Of­fi­cials: Stu­dent killed con­fronting shooter at high school Paris awarded ‘24 Olympics, LA gets ‘28

Sun.Star Cagayan de Oro - - World -

ROCK­FORD, Wash. -- A stu­dent who opened fire in a hall­way at a Wash­ing­ton state high school killed a class­mate who con­fronted him Wed­nes­day and wounded three oth­ers be­fore be­ing stopped by a staff mem­ber, au­thor­i­ties said.

The sus­pect, who a class­mate de­scribed as be­ing ob­sessed with pre­vi­ous school shoot­ings, was taken into cus­tody. The wounded vic­tims were ex­pected to sur­vive, of­fi­cials said.

The shooter brought two weapons to Free­man High School in Rock­ford, south of Spokane, but the first one he tried to fire jammed, Spokane County Sher­iff Ozzie Kne­zovich told re­porters.

“He went to his next weapon,” Kzen­ovich said. “A stu­dent walked up to him, en­gaged him, and that stu­dent was shot. That stu­dent did not sur­vive.”

The sher­iff said the shooter fired more rounds down the hall­way, strik­ing the other stu­dents, be­fore a school staffer could stop him. Kzen­ovich called it a coura­geous act that pre­vented fur­ther blood­shed.

Elisa Vigil, a 14-year-old fresh­man, told The As­so­ci­ated Press that she saw one male stu­dent shot in the head who jan­i­tors cov­ered with a cloth and an­other fe­male stu­dent wounded in the back.

Michael Harper, a 15-year-old sopho­more, said the sus­pect had brought notes in the be­gin­ning of the school year, say­ing he was go­ing to do “some­thing stupid” and might get killed or jailed. Some stu­dents alerted coun­selors, the teen told AP, but it wasn't clear what school of­fi­cials did in re­sponse.

A call to the school was not im­me­di­ately re­turned.

Harper said the shooter had many friends and was not bul­lied, call­ing him “nice and funny and weird” and a huge fan of the TV show “Break­ing Bad.” He also said the sus­pect was ob­sessed with other school shoot­ings.

Stu­dents said the shooter was armed with a pis­tol and ri­fle and had car­ried a duf­fel bag to school. Af­ter shots were fired, stu­dents went run­ning and scream­ing down the hall­ways, Harper said.

Au­thor­i­ties didn't re­lease the sus­pect's iden­tity or a pos­si­ble mo­tive. The vic­tims also were not named.

Luis Prito, an as­sis­tant foot­ball coach at Free­man High, called the shoot­ing dev­as­tat­ing. A vigil was planned Wed­nes­day evening at a nearby church.

“This is a real close-knit com­mu­nity,” he said.

A two-lane road into the town of about 500 peo­ple near the Idaho bor­der was clogged as wor­ried par­ents sped to the school. Some peo­ple aban­doned their cars on the street to make it to their chil­dren.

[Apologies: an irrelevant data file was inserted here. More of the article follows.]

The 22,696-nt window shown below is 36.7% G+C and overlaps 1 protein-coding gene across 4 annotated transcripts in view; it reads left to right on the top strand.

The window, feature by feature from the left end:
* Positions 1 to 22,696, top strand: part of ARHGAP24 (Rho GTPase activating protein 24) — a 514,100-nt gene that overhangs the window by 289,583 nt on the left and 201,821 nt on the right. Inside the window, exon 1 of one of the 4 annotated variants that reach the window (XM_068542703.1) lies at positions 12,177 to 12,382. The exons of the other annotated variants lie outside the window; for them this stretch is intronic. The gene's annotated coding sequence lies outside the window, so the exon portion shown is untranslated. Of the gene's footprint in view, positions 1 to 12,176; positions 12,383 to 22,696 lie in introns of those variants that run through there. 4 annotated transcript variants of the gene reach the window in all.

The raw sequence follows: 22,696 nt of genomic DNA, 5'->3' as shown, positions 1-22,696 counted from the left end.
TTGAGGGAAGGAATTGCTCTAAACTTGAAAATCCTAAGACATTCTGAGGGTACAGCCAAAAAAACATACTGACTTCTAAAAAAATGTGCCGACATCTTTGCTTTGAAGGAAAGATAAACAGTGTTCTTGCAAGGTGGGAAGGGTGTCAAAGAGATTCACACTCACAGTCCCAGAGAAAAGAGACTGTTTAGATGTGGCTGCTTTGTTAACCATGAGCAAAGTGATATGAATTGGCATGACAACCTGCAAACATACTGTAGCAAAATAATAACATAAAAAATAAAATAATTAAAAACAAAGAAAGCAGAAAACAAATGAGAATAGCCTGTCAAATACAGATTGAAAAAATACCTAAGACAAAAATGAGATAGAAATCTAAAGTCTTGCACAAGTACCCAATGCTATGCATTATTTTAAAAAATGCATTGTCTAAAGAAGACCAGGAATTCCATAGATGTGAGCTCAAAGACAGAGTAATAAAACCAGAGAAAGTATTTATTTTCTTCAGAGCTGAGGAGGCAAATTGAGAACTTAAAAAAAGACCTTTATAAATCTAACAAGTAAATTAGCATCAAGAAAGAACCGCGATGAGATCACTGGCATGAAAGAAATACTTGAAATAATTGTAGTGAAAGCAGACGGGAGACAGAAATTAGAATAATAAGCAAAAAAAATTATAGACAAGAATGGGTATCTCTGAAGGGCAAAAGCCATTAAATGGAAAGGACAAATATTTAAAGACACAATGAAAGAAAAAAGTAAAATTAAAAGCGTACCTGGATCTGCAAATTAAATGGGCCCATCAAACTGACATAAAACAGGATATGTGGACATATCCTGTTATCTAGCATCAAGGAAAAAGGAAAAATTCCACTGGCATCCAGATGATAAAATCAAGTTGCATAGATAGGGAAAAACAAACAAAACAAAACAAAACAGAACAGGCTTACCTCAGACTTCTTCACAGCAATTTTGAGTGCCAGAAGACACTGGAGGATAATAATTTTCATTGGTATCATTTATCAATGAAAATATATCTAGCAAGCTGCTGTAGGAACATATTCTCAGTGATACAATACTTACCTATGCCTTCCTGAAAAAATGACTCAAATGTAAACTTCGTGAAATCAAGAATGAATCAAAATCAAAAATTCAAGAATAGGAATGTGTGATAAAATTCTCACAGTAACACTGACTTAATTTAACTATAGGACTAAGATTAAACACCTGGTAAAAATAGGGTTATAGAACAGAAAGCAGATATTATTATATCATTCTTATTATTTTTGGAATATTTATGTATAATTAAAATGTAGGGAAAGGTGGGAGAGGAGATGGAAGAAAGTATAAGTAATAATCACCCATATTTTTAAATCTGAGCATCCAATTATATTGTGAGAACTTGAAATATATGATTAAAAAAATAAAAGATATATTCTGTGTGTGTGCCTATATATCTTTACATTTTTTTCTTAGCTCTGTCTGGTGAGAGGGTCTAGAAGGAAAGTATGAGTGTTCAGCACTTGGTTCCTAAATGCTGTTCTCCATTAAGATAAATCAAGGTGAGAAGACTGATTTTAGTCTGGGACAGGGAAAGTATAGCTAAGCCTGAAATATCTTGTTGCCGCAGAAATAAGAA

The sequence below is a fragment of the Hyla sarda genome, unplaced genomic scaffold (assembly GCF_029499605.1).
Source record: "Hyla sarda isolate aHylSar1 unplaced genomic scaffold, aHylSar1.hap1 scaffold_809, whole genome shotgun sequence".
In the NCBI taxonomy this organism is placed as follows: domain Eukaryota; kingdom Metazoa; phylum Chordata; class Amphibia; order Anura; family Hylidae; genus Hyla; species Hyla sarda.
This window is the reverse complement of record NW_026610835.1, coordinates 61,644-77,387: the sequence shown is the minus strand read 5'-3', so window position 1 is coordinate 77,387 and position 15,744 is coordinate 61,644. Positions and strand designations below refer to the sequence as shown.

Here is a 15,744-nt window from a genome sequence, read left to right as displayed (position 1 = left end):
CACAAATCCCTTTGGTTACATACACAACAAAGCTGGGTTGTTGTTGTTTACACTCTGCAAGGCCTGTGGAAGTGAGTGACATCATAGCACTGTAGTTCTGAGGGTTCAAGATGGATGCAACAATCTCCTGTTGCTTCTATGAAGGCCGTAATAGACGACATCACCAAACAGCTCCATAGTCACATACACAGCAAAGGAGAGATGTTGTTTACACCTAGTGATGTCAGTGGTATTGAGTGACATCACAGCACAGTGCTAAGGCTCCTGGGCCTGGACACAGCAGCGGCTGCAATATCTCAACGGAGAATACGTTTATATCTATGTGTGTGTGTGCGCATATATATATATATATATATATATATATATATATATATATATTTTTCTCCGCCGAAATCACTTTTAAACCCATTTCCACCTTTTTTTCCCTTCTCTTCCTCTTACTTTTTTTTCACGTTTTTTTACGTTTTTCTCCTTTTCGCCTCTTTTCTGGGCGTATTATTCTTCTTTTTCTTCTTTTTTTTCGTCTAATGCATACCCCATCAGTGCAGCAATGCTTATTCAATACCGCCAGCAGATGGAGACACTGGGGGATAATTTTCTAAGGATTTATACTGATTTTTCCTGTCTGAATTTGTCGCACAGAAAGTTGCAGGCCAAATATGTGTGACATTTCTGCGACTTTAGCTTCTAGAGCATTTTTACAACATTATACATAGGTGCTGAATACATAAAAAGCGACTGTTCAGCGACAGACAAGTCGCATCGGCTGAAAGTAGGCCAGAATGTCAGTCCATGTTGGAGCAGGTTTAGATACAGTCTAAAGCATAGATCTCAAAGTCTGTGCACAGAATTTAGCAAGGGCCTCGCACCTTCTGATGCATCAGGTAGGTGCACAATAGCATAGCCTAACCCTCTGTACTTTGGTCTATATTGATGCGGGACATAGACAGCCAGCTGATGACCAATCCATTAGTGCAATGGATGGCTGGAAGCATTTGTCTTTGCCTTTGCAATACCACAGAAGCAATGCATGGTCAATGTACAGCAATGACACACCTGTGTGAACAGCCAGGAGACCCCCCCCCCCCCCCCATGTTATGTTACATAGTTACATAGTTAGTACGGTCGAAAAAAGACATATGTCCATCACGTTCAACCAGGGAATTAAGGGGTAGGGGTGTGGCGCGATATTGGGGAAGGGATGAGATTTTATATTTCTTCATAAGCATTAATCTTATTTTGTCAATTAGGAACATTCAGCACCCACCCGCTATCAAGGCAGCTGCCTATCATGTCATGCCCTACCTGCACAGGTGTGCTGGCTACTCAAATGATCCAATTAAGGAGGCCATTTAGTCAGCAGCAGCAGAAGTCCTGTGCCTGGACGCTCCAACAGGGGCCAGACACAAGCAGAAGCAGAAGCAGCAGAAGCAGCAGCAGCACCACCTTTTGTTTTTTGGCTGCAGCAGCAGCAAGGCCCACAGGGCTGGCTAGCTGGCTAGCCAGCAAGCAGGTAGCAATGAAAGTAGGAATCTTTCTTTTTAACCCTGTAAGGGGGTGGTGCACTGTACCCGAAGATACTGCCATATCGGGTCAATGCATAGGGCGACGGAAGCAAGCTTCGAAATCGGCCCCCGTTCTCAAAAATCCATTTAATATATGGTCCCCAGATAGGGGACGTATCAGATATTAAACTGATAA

Ch­eryl Moser said her son, a fresh­man, called her from a class­room af­ter hear­ing shots fired.

“He called me and said, ‘Mom, there are gun­shots.' He sounded so scared. I've never heard him like that,” Moser told The Spokesman-Re­view news­pa­per. “You never think about some­thing hap­pen­ing like this at a small school.”

Prov­i­dence Sa­cred Heart Med­i­cal Cen­ter and Chil­dren's Hos­pi­tal re­ceived three pe­di­atric pa­tients, spokes­woman Ni­cole Stew­art said.

They were in sta­ble con­di­tion and sur­rounded by fam­ily, she said.

LIMA, Peru -- The tears welling in the Paris mayor's eyes told the story one way. The words the Los An­ge­les mayor spoke told it an­other.

This was one of those rare Olympic mo­ments when ev­ery­one walked away a win­ner.

Paris for 2024. Los An­ge­les for 2028. And the In­ter­na­tional Olympic Com­mit­tee for trans­form­ing its un­ruly, ten­sion-filled and some­times cor­rupt bid­ding process into a his­tory-mak­ing, two-city vic­tory that se­cures the fu­ture of the Games for the next 11 years.

"This is a pretty rad­i­cal revo­lu­tion to­day," LA mayor Eric Garcetti said. "Usu­ally, we have two or three cities cry­ing in a cor­ner, and one glo­ri­ous vic­tory. In this world, there are enough losers to­day, enough peo­ple who go af­ter dreams to have them crushed. To­day, we model some­thing that can be dif­fer­ent."

Dif­fer­ent, as in the first time the IOC has granted two Sum­mer Olympics at once. And dif­fer­ent, in that there was no need for a se­cret bal­lot or any last­minute, back-room deal mak­ing. This re­sult came af­ter a year's worth of scram­bling by IOC pres­i­dent Thomas Bach, who had only the two bid­ders left for the orig­i­nal prize, 2024, and couldn't af­ford to see ei­ther lose.

There was no drama — the de­ci­sion had been locked in for more than a month. But to say there was no emo­tion would not be true.

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